Return Engagement 

The Coach and Four are back with a new record and a new plan.

After a six-month hiatus, local rockers the Coach and Four are back. The band, which formed in 2002 and released a fine debut album, Unlimited Symmetry, on the Makeshift label in 2004, put things on hold last March when singer/guitarist Brad Stanfill went on a personal sabbatical to Hawaii.

According to Luke White, who shares songwriting and guitar duties with Stanfill, the band had always planned to push forward and began recording their second record, the seven-song, 27-minute The Great Escape, in the days before Stanfill's departure.

"We did basic tracking and Brad's parts before he left. He had his plane ticket and was on a deadline," White says. "The plan was to finish the record and, when we got done, Brad would come back [and the band would move forward]."

Unfortunately for White and his bandmates, an unexpected delay occurred when the band's studio, Unclaimed Recordings, was forced to move.

"Right after [Brad] left, Unclaimed moved. I had to wait four months to get into the studio to finish my stuff," White says.

But now the record is done, and the Coach and Four will celebrate their rebirth this weekend with a record-release party at Young Avenue Deli.

When the band -- which included Daniel Farris on drums, Tony Dixon on bass, and J.D. Lovelace on keyboards -- emerged on the local rock scene a few years ago, they were a refreshing change of pace, their crisp, bracing, yet poppy guitar sound setting them apart from other local bands.

"We'd heard a lot of instrumental bands like Tristeza that would play these instrumentals that seemed boring to me," White says of his band's origins. "The songs didn't seem like they went anywhere. We wrote our instrumentals as if they were pop songs. There had to be a melody there, and they were about three minutes long -- just catchy, instrumental songs. On the first record, there were four songs Brad sang on, four I sang on, and four instrumentals. It had a good balance to it, and that's become our sound, really."

The Great Escape opens like old times, with Stanfill's "Hello Destroyer," White's "Hearts & Arrows" (re-recorded after appearing on the Makeshift #4 sampler earlier this year), and the instrumental "Sleep Skirt" picking up where Unlimited Symmetry left off.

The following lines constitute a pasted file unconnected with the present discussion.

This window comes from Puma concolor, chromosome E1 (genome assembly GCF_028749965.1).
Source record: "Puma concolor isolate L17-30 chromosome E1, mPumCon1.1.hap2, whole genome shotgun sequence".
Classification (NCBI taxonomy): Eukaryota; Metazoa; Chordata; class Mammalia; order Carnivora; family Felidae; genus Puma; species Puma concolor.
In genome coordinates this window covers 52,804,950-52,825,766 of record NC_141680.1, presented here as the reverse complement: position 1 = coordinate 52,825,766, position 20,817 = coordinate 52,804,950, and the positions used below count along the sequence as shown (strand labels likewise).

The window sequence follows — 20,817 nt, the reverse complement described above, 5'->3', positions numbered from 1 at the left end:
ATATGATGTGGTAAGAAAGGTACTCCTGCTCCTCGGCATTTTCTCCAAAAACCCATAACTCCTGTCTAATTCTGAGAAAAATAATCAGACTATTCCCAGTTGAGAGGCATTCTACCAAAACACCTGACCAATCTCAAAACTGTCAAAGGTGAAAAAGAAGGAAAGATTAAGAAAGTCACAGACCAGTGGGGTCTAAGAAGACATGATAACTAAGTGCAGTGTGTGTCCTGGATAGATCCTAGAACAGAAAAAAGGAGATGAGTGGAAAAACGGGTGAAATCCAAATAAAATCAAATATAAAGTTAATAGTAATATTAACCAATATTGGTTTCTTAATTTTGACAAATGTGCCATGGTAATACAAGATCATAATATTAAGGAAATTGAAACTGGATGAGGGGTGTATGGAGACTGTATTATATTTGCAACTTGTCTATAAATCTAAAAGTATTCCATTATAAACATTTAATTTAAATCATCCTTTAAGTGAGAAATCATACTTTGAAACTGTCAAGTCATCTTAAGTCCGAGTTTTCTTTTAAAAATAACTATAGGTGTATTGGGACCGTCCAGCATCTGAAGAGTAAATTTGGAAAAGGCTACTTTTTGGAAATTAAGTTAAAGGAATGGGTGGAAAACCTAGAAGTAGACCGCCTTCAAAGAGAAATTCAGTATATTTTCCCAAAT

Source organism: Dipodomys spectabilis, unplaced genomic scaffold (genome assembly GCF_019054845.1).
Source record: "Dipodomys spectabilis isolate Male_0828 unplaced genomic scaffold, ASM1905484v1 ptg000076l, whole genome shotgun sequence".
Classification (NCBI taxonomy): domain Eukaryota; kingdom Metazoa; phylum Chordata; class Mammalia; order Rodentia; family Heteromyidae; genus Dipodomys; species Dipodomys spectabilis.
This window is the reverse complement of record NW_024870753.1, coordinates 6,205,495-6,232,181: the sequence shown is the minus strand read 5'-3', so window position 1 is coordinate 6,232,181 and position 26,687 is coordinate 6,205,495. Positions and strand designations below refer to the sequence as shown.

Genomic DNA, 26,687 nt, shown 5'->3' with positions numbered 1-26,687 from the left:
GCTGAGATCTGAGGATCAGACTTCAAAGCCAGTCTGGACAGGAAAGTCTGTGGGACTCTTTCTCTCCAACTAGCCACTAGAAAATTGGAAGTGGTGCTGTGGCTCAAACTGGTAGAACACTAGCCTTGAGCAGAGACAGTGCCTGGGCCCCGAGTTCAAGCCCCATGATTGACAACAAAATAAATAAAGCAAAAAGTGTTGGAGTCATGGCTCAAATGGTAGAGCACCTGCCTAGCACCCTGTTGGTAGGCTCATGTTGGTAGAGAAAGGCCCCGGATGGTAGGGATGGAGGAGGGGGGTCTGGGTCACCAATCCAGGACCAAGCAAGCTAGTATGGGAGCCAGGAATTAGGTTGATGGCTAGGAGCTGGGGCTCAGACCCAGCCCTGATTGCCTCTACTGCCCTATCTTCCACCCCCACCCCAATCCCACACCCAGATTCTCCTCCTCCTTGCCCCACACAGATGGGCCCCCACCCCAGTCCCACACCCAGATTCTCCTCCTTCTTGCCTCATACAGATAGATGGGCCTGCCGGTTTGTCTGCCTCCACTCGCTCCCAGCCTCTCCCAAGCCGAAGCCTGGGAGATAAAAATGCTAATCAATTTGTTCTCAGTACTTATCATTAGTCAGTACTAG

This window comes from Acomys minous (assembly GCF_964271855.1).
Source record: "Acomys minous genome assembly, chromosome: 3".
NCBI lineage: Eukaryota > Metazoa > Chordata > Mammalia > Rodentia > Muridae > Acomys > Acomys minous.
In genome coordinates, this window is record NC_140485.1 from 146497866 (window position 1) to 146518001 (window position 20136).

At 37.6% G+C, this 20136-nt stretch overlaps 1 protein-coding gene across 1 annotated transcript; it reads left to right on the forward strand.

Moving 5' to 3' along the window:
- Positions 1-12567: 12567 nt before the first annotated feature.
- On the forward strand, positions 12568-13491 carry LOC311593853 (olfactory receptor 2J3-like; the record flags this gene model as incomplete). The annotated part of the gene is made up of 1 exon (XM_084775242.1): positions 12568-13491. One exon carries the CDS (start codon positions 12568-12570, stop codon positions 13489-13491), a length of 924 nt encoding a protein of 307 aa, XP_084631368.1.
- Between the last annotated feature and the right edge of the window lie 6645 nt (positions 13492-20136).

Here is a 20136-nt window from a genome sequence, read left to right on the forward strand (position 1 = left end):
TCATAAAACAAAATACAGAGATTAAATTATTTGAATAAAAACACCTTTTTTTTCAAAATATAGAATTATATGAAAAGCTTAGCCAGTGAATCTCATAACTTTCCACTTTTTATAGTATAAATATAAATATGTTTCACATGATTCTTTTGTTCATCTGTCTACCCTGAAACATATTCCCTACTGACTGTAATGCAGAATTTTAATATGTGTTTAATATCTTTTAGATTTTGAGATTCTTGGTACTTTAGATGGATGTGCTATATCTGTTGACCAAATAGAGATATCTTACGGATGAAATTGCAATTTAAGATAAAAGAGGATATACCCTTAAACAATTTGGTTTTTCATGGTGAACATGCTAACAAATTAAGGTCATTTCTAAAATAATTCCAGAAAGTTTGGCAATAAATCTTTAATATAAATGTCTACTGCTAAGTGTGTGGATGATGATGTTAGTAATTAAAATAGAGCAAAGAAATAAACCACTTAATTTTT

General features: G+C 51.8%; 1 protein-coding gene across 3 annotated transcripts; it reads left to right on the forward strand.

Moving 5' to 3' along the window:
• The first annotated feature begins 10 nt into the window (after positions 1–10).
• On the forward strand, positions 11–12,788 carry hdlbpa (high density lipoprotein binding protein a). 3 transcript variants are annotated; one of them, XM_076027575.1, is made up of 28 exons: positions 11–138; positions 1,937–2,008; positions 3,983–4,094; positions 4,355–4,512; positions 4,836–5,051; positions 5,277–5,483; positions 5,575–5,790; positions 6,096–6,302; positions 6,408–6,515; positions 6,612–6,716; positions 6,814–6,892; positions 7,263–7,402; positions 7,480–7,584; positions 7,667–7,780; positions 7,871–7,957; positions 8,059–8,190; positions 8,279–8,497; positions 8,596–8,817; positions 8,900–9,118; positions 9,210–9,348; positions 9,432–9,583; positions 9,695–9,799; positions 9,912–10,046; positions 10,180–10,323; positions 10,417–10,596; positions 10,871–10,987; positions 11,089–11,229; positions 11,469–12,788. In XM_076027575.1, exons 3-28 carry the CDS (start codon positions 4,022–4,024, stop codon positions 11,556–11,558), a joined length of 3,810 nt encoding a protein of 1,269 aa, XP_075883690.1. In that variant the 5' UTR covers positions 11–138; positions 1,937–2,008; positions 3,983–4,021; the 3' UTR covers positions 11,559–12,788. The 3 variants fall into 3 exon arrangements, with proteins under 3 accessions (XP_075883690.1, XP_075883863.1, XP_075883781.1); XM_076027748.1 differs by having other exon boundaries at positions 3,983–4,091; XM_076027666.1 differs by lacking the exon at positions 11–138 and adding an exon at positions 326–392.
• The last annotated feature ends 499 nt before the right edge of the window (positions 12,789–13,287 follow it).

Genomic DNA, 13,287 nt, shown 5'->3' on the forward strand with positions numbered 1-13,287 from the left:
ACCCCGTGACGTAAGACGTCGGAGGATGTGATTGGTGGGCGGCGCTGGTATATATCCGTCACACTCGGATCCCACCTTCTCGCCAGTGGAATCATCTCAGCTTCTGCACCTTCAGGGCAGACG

But the band also pushes in some new directions. The instrumental "HH" has a bluesy, Southern-rock feel. Another departure is White's "Girl Arms Redux," a remixed version of a techno-soul song that also appeared on Makeshift #4.

"I really had a good time doing that song," White says of "Girl Arms," with its programmed beats and falsetto soul undercurrents. "I bought a drum machine and was trying to figure out how to use it and was just messing around with it. I think I'd been listening to Prince or something. I got to try some stuff I hadn't done before, like layering vocals."

White credits his participation in the "supergroup" cover band the Pirates for encouraging him to try new things musically:

"In the Pirates, I learned a whole lot playing different kinds of music. It was the first band I'd ever been in where we played for three hours. We played country and soul music and kinds of music that really lend themselves to singing. The Coach and Four was the first band I'd ever sung in, so it was nice to have a way to practice that.

Though Unlimited Symmetry did well, selling through its initial run of 1,000 discs and getting picked up for shows on both XM and Sirius satellite radio, White thinks the band is in much better position to promote The Great Escape.

"We're looking forward to playing shows and doing the kind of support we didn't get to do with the other record," White says.

With Robertson replacing Dixon on bass, the band recently returned from a two-week tour and hopes to head out again after their local release show.

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